It is easy to hear about someone doing a 110 mile run and understand that it is a difficult task. I like to think that being a runner myself and understanding the nuances in the process of even simply trying to accomplish something like this helps me know where to look for meaningful moments during the physical and mental highs and lows.

What have you been working on recently?
I am just finishing up a multimedia project called “Home 2 Home” with fellow photographers Forest Woodward, Joe Grant and musician Christopher Parker. A couple years ago Joe ran the entire 500 miles of the Colorado trail and we all photographed the experience on 35mm and 16mm film. The culmination of the project is a zine, short film, and an album. It’s all being presented this week at 5Point Film Festival in Carbondale. The whole concept is about home and the humbling and joyous journey of being there. I am really excited about how it all turned out and that we were able to put it in print!

The Daily Edit – Ancient Forest Alliance: TJ Watt


Ancient Forest Alliance

Founder and photographer: TJ Watt

Heidi: Nearly 1/3 of your life has gone to protecting the old growth and co-founding Ancient Forest Alliance. When did you realize you could blend photography and activism as a career?
TJ: I started to consider that possibility during photo school way back in 2007 when I was volunteering with environmental groups and shooting photos to help with their campaigns. I could see it was a powerful tool but it was hard to imagine it becoming a full time job though. Then, in 2010, the opportunity arose to launch the Ancient Forest Alliance with my friend Ken Wu. All of a sudden I was able to dedicate the time needed to explore and document the forests of Vancouver Island and BC. There were surprisingly few, if any people doing that at the time so it was exciting to get out there and really start highlighting the good and the bad. Here we are 12 years later, stronger than ever.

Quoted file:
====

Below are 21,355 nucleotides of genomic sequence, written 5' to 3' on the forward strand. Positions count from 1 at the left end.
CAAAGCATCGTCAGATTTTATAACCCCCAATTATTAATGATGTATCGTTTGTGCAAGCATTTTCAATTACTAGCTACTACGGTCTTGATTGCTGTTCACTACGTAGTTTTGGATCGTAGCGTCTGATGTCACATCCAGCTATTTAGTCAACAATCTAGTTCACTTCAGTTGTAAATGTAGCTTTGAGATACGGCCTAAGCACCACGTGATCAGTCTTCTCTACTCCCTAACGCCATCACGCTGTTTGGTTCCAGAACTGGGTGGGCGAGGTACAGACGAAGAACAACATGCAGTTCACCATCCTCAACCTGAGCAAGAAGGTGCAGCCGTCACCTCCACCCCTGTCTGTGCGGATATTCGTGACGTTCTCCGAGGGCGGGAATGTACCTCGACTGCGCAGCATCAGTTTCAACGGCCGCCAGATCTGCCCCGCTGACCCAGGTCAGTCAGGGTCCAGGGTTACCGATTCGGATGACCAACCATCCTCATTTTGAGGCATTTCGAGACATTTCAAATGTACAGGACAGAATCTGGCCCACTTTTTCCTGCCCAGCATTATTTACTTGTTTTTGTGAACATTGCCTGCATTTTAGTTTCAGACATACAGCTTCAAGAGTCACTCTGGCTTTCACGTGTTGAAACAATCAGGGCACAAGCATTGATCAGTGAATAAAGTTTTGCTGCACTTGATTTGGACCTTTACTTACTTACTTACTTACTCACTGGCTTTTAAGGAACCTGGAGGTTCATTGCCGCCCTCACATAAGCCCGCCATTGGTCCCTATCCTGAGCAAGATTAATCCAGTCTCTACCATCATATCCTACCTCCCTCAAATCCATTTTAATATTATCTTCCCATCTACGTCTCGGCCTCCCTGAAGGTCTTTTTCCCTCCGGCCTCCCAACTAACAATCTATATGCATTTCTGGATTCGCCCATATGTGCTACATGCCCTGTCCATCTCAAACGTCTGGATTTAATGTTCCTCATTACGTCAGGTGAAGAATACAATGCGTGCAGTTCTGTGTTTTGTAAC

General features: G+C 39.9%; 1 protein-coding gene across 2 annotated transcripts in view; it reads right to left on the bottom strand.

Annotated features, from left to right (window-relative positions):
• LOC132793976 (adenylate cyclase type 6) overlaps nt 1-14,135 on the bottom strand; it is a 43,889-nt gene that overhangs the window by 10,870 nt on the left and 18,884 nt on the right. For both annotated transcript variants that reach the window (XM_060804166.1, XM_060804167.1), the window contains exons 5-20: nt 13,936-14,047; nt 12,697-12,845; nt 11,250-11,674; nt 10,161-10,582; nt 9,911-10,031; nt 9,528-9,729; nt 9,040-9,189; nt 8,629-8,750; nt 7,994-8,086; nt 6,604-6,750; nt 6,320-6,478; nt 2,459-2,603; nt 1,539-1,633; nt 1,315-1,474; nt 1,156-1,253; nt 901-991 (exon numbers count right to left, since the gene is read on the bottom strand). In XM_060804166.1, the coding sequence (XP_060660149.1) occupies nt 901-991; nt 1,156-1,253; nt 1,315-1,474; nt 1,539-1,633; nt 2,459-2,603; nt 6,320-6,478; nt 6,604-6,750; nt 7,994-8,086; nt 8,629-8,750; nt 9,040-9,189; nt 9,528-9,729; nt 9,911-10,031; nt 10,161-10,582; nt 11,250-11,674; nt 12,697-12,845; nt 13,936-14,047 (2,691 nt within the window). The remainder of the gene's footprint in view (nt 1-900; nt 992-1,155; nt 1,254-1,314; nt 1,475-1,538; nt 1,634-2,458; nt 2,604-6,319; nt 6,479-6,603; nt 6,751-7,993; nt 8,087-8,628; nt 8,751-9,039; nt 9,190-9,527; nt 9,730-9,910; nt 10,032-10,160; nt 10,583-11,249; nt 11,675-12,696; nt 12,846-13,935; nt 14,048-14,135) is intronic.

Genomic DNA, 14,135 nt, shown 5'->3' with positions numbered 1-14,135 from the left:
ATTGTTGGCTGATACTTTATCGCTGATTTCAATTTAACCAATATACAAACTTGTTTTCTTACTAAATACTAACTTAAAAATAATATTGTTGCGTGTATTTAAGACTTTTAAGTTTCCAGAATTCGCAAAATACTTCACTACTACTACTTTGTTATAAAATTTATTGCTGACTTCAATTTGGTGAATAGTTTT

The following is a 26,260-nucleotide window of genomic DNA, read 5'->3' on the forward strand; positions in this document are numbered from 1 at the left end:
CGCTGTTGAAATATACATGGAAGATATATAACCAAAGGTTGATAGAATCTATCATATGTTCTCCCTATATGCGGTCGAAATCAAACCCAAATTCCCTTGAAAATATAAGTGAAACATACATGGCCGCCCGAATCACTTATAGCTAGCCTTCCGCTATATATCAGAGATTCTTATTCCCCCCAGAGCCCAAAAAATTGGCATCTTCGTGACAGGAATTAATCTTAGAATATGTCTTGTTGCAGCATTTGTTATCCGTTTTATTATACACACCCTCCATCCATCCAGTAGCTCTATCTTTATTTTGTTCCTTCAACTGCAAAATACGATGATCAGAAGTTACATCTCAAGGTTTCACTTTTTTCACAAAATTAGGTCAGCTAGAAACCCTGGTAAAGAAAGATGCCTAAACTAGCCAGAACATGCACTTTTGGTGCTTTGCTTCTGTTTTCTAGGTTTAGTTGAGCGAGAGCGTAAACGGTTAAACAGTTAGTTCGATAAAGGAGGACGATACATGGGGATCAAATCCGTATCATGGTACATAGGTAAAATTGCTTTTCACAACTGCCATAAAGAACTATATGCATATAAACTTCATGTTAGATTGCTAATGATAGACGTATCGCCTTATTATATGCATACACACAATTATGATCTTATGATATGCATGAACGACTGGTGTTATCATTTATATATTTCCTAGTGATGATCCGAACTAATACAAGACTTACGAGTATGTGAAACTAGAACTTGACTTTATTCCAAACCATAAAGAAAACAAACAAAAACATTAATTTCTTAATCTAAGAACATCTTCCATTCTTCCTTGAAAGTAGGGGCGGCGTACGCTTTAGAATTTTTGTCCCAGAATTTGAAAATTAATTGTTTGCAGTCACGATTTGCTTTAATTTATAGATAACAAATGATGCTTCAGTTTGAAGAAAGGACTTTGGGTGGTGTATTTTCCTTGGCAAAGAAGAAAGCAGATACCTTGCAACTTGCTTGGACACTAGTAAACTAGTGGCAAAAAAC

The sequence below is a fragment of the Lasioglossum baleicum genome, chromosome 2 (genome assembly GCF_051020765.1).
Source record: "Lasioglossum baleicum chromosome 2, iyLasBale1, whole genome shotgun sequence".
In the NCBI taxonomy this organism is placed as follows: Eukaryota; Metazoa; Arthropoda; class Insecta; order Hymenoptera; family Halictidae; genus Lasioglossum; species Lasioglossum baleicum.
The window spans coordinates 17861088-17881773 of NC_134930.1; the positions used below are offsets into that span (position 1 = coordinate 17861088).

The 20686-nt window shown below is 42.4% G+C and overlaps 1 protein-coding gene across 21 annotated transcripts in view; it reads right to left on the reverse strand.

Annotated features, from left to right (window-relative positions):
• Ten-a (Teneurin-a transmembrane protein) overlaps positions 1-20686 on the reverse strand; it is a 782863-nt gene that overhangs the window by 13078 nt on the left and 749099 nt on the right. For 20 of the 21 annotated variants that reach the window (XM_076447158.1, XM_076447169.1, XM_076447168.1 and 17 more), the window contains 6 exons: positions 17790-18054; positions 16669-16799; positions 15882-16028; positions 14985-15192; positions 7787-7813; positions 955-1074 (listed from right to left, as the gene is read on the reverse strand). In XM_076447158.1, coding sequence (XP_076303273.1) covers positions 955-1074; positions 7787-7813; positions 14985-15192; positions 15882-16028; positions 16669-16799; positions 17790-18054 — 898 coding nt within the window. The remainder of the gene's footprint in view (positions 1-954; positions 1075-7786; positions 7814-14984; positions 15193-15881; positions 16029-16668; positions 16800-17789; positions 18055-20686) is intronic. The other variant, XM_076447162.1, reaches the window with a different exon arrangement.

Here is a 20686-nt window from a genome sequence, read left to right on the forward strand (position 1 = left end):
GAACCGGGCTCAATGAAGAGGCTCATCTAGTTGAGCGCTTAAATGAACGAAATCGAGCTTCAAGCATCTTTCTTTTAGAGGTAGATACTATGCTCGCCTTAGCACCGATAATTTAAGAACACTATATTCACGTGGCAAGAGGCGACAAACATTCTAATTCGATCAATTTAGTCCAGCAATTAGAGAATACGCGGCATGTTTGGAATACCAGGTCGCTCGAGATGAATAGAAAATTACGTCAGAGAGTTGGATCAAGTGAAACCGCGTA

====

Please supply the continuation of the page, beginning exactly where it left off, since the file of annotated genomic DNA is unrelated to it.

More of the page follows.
When you came across the 216 foot tall Douglas fir called  “Big Lonely Doug” standing tall amongst the clear cut on Vancouver Island, what emotions came up when you took photos of the tree?
Seeing Big Lonely Doug for the first time was heartbreaking. I had gone out that day in February 2012 to explore that exact location and when I arrived, all the trees were freshly cut down. Two years before I had explored the forest adjacent to Big Lonely Doug (now known as Eden Grove) and was returning to see what else lay hidden in the woods. I often wonder how history could have played out differently had we found Doug before the forest was clearcut around him. We had recently been successful in protecting Avatar Grove just down the road and with that momentum, we might have been able to do the same there. But things didn’t go that way. Maybe Doug’s higher purpose was to draw lasting attention to the plight of ancient forests in BC to the world abroad, which he continues to do to this day.

What’s your creative approach to photographing a 216 foot tree from the ground?